As a smartphone operating system, Android strives to be a lightweight OS so it can run on a variety of hardware. The first version of the OS had to squeeze into the T-Mobile G1, with only a measly 256MB of internal storage for Android and all your apps, and ever since then, the idea has been to use as few resources as possible. Unless you have the latest Samsung phone, where Android somehow takes up an incredible 60GB of storage.
Yes, the Galaxy S23 is slowly trickling out to the masses, and, as Esper’s senior technical editor Mishaal Rahman highlights in a storage space survey, Samsung’s new phone is way out of line with most of the ecosystem. Several users report the phone uses around 60GB for the system partition right out of the box. If you have a 128GB phone, that’s nearly half your storage for the Android OS and packed-in apps. That’s four times the size of the normal Pixel 7 Pro system partition, which is 15GB. It’s the size of two Windows 11 installs, side by side. What could Samsung possibly be putting in there?!
We can take a few guesses as to why things are so big. First, Samsung is notorious for having a shoddy software division that pumps out low-quality code. The company tends to change everything in Android just for change’s sake, and it’s hard to imagine those changes are very good. Second, Samsung may want to give the appearance of having its own non-Google ecosystem, and to do that, it clones every Google app that comes with its devices. Samsung is contractually obligated to include the Google apps, so you get both the Google and Samsung versions. That means two app stores, two browsers, two voice assistants, two text messaging apps, two keyboard apps, and on and on. These all get added to the system partition and often aren’t removable.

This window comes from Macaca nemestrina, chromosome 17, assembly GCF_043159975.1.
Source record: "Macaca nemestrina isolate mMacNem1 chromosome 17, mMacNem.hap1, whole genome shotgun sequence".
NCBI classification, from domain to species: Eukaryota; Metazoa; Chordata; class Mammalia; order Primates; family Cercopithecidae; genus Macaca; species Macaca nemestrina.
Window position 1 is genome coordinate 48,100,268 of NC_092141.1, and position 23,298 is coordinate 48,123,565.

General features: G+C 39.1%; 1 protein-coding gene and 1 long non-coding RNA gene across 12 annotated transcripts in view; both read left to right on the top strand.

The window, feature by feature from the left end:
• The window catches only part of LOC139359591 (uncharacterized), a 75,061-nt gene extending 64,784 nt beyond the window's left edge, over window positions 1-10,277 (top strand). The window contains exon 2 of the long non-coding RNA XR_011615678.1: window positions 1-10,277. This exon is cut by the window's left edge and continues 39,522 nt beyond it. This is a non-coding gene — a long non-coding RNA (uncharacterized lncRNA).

Unlike the clean OSes you’d get from Google or Apple, Samsung sells space in its devices to the highest bidder via pre-installed crapware. A company like Facebook will buy a spot on Samsung’s system partition, where it can get more intrusive system permissions that aren’t granted to app store apps, letting it more effectively spy on users. You’ll also usually find Netflix, Microsoft Office, Spotify, Linkedin, and who knows what else. Another round of crapware will also be included if you buy a phone from a carrier, i.e., all the Verizon apps and whatever space they want to sell to third parties. The average amount users are reporting is 60GB, but crapware deals change across carriers and countries, so it will be different for everyone.